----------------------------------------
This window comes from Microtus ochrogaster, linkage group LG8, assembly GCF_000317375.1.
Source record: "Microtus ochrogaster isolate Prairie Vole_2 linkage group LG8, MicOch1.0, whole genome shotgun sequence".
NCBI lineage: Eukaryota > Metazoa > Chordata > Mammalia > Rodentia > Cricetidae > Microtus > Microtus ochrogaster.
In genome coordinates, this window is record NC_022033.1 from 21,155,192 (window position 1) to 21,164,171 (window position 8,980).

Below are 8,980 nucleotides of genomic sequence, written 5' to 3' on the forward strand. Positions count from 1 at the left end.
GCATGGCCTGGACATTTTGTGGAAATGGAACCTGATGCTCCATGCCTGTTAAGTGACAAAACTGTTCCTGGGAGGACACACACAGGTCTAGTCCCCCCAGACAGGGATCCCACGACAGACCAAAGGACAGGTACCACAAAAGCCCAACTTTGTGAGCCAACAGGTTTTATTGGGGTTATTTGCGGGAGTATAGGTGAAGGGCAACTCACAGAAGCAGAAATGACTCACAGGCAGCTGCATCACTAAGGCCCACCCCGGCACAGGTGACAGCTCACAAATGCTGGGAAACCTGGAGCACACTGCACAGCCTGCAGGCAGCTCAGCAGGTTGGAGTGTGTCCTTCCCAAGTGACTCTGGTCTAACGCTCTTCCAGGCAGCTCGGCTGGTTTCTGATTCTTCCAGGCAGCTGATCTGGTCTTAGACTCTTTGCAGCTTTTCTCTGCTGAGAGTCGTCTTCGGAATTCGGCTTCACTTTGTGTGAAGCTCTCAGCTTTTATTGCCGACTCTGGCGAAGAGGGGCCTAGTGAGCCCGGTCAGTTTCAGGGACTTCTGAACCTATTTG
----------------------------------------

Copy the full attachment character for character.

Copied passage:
This window comes from Microtus ochrogaster, linkage group LG8, assembly GCF_000317375.1.
Source record: "Microtus ochrogaster isolate Prairie Vole_2 linkage group LG8, MicOch1.0, whole genome shotgun sequence".
NCBI lineage: Eukaryota > Metazoa > Chordata > Mammalia > Rodentia > Cricetidae > Microtus > Microtus ochrogaster.
In genome coordinates, this window is record NC_022033.1 from 21,155,192 (window position 1) to 21,164,171 (window position 8,980).

Below are 8,980 nucleotides of genomic sequence, written 5' to 3' on the forward strand. Positions count from 1 at the left end.
GCATGGCCTGGACATTTTGTGGAAATGGAACCTGATGCTCCATGCCTGTTAAGTGACAAAACTGTTCCTGGGAGGACACACACAGGTCTAGTCCCCCCAGACAGGGATCCCACGACAGACCAAAGGACAGGTACCACAAAAGCCCAACTTTGTGAGCCAACAGGTTTTATTGGGGTTATTTGCGGGAGTATAGGTGAAGGGCAACTCACAGAAGCAGAAATGACTCACAGGCAGCTGCATCACTAAGGCCCACCCCGGCACAGGTGACAGCTCACAAATGCTGGGAAACCTGGAGCACACTGCACAGCCTGCAGGCAGCTCAGCAGGTTGGAGTGTGTCCTTCCCAAGTGACTCTGGTCTAACGCTCTTCCAGGCAGCTCGGCTGGTTTCTGATTCTTCCAGGCAGCTGATCTGGTCTTAGACTCTTTGCAGCTTTTCTCTGCTGAGAGTCGTCTTCGGAATTCGGCTTCACTTTGTGTGAAGCTCTCAGCTTTTATTGCCGACTCTGGCGAAGAGGGGCCTAGTGAGCCCGGTCAGTTTCAGGGACTTCTGAACCTATTTG